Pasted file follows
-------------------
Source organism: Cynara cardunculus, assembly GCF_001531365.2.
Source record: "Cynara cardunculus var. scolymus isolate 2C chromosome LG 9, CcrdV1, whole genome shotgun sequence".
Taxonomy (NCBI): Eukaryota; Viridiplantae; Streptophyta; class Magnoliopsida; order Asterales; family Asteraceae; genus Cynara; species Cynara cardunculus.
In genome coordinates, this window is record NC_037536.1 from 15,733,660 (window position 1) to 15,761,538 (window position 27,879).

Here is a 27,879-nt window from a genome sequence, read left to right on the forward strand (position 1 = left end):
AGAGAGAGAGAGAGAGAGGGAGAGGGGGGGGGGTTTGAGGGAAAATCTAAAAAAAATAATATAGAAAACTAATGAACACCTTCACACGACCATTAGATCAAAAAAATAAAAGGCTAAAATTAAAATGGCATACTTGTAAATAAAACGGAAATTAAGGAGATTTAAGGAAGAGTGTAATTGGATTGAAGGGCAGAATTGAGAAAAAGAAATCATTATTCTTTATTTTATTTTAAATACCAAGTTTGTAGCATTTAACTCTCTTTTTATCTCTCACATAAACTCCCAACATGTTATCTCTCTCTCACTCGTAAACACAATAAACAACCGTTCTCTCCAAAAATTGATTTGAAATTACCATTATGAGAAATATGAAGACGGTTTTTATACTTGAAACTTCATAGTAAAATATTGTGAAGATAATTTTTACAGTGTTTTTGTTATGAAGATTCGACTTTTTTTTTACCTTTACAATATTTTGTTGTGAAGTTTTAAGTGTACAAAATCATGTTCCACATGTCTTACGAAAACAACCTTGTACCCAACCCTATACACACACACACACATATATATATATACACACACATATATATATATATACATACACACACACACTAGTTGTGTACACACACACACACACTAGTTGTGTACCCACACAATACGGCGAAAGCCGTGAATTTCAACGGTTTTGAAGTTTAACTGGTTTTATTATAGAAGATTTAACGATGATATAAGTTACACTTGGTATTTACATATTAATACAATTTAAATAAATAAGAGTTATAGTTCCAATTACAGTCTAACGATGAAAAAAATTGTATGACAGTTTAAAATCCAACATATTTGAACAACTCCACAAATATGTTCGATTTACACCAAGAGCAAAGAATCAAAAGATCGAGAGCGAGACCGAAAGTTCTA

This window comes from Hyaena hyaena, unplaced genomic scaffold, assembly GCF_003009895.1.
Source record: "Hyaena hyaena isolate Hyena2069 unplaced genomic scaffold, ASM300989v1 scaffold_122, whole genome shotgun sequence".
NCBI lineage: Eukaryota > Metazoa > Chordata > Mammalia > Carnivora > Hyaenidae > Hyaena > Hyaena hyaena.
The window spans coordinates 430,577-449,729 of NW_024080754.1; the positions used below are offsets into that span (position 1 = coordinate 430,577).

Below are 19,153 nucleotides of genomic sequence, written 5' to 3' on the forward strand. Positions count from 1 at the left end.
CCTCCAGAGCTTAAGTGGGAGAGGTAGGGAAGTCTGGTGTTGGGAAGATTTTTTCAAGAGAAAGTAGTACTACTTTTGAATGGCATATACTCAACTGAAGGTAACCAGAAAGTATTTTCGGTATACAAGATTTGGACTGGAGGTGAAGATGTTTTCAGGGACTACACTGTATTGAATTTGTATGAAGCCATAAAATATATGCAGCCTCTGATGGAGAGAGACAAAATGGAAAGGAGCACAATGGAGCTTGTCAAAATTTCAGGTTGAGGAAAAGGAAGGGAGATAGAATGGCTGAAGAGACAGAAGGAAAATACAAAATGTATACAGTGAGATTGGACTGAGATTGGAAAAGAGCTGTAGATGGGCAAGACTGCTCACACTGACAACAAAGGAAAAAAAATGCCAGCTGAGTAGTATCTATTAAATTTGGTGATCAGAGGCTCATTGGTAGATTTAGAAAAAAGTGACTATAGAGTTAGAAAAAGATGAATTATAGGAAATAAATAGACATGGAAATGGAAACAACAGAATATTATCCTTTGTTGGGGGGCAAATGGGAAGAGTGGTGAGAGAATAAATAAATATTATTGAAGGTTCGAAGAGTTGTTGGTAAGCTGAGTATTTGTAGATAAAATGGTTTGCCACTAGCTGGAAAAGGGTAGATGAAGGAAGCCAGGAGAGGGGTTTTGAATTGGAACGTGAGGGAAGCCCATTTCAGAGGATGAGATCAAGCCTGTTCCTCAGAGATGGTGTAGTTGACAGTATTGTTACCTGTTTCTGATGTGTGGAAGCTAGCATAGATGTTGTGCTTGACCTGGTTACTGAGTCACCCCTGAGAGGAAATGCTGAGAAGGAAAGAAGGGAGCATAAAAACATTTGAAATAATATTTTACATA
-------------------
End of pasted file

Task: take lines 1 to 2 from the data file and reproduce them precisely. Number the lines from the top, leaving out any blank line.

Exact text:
Source organism: Cynara cardunculus, assembly GCF_001531365.2.
Source record: "Cynara cardunculus var. scolymus isolate 2C chromosome LG 9, CcrdV1, whole genome shotgun sequence".